So why not take some time to boost your wellbeing this Mental Health Awareness Week, and ask God to show you something new and inspiring through the world he’s created? Put on a pair of comfy shoes and soak up some mood-improving, stress-reducing green spaces!

For more inspiration from the natural world, check out this post from our Brand Communications Manager, Claire Cowles, on what gardening can teach us in times of upheaval.

Captain Tom 100 challenge: 26 easy fundraising ideas

calendar20 April 2021

Author: Hayley Tearall

Captain Tom 100 challenge: 26 easy fundraising ideas

The Captain Tom 100 challenge is on everyone’s lips right now. Back in 2020, 99-year-old veteran Captain Tom Moore took on 100 lengths of his garden to raise money for the NHS in the middle of a global pandemic. Not only did he raise a mind-blowing £32.8million*, he became the nation’s favourite hero.

Now it’s your turn! Will you take on the Captain Tom 100 challenge and raise money for CAP in honour of Captain Tom’s legacy?


Take on the Captain Tom 100 Challenge for CAP

Whether you want to do something as a family or individually, here are some ideas to get you thinking about what Captain Tom 100 Challenge might work for you.


Do something physical

Taking part in a physical challenge is one of the most common and easy ways to raise money for charity. Why not follow in the footsteps of Captain Tom himself, who did 100 lengths of his garden, for your own Captain Tom 100 challenge? Whether it’s running, skipping or cycling that takes your fancy, by getting moving you can make a difference.

1. Do 100 star jumps

2. Do 100 skips with a rope

3. Climb 100 stairs (or 100 flights of stairs if you’re feeling brave)

4. Run 100m (why not challenge your friends/family to see who can do it the quickest?)

5. Do 100 cartwheels

6. Do 100 press ups

7. Attempt 100 keepy-uppies

8. Score 100 football or basketball goals

9. Walk or cycle 100 laps around the block or your local park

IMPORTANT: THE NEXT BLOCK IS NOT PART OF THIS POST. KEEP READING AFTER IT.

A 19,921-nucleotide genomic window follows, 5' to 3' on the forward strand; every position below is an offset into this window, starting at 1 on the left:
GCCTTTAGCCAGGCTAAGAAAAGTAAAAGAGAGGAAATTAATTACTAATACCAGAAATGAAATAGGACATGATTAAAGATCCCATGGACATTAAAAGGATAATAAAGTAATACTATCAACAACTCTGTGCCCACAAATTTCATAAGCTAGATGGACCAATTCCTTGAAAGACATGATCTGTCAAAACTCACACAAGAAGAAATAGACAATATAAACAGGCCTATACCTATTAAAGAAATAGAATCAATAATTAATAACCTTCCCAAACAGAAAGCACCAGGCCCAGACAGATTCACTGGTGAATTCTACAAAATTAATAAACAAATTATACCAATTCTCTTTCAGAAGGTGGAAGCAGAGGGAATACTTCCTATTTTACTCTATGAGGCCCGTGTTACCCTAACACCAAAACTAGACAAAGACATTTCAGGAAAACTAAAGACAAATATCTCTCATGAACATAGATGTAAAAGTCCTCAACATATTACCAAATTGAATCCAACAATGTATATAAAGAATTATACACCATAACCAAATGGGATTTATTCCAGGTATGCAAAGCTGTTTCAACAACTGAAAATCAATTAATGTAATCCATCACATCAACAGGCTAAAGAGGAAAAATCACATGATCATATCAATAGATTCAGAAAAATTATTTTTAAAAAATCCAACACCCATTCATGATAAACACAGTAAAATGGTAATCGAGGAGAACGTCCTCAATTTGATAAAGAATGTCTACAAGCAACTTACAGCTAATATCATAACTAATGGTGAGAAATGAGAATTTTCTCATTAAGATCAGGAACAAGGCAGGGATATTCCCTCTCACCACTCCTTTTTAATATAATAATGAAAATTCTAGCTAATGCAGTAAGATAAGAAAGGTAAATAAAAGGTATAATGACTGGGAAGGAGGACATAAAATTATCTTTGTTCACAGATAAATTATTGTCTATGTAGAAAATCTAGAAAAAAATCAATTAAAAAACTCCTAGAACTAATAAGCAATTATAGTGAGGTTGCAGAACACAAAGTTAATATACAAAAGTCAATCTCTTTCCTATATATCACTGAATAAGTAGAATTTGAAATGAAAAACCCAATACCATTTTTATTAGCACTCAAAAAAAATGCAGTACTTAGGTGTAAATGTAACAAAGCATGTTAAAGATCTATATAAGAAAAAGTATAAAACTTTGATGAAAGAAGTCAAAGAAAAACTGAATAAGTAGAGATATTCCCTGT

10. Google ‘group yoga poses’ and try recreating them as a family (upload your photos to social media to inspire your friends – and don’t forget to tag us!)

11. Climb 100 flights of stairs

12. Have a 100-minute dance party. Stream it on your social media and encourage people who tune in to donate!

13. 100 minutes of skipping

14. Walk 100km

15. Juggle for 100 seconds (or 100 minutes!)


Creative activities

If you love to get creative, why not put your skills to good use and come up with your own creative Captain Tom 100 challenge? You don’t have to be an artist, either – just have some fun! If you need some inspiration, give one of these a go.

16. Do 100 rows of knitting

17. Decorate 100 cupcakes or biscuits (and drop them round to your loved ones)

18. Paint or draw 100 postcard-sized pictures (why not post them to your friends?)

19. Tie dye 100 t-shirts and sell them

20. Text 100 friends to let them know what you love about them (or pick 10 friends and write 10 things you like about them – that definitely makes 100, right?)

21. Write and post 100 cards or letters for a more old-fashioned way to let people know you’re thinking of them


Quiet activities

Maybe you like your own company or are in need of some down-time. Perhaps you find being quiet difficult, and one of these ideas could be a good Captain Tom 100 challenge for you. Slowing down is important for our mental wellbeing, so you’re doing yourself a favour as well as raising money for a good cause!